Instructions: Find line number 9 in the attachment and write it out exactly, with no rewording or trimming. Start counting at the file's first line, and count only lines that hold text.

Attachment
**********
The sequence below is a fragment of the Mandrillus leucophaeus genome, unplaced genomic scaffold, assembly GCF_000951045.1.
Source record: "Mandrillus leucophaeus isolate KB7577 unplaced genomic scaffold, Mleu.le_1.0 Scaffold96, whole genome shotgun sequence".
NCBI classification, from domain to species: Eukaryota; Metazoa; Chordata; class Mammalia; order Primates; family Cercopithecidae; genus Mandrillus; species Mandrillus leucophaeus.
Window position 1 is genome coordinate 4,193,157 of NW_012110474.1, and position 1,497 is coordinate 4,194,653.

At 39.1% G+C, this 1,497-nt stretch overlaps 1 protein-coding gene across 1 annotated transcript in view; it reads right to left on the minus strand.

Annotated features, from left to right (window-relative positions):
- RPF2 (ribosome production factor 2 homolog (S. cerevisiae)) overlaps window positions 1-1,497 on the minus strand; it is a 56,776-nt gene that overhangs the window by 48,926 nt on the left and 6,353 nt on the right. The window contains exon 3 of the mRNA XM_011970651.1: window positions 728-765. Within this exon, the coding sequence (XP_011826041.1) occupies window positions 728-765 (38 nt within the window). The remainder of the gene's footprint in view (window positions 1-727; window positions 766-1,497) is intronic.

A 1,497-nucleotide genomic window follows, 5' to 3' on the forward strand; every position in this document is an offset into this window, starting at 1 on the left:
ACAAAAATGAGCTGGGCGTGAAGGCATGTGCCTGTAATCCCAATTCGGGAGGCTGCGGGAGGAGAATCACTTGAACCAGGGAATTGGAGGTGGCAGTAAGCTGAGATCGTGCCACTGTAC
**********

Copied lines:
ACAAAAATGAGCTGGGCGTGAAGGCATGTGCCTGTAATCCCAATTCGGGAGGCTGCGGGAGGAGAATCACTTGAACCAGGGAATTGGAGGTGGCAGTAAGCTGAGATCGTGCCACTGTAC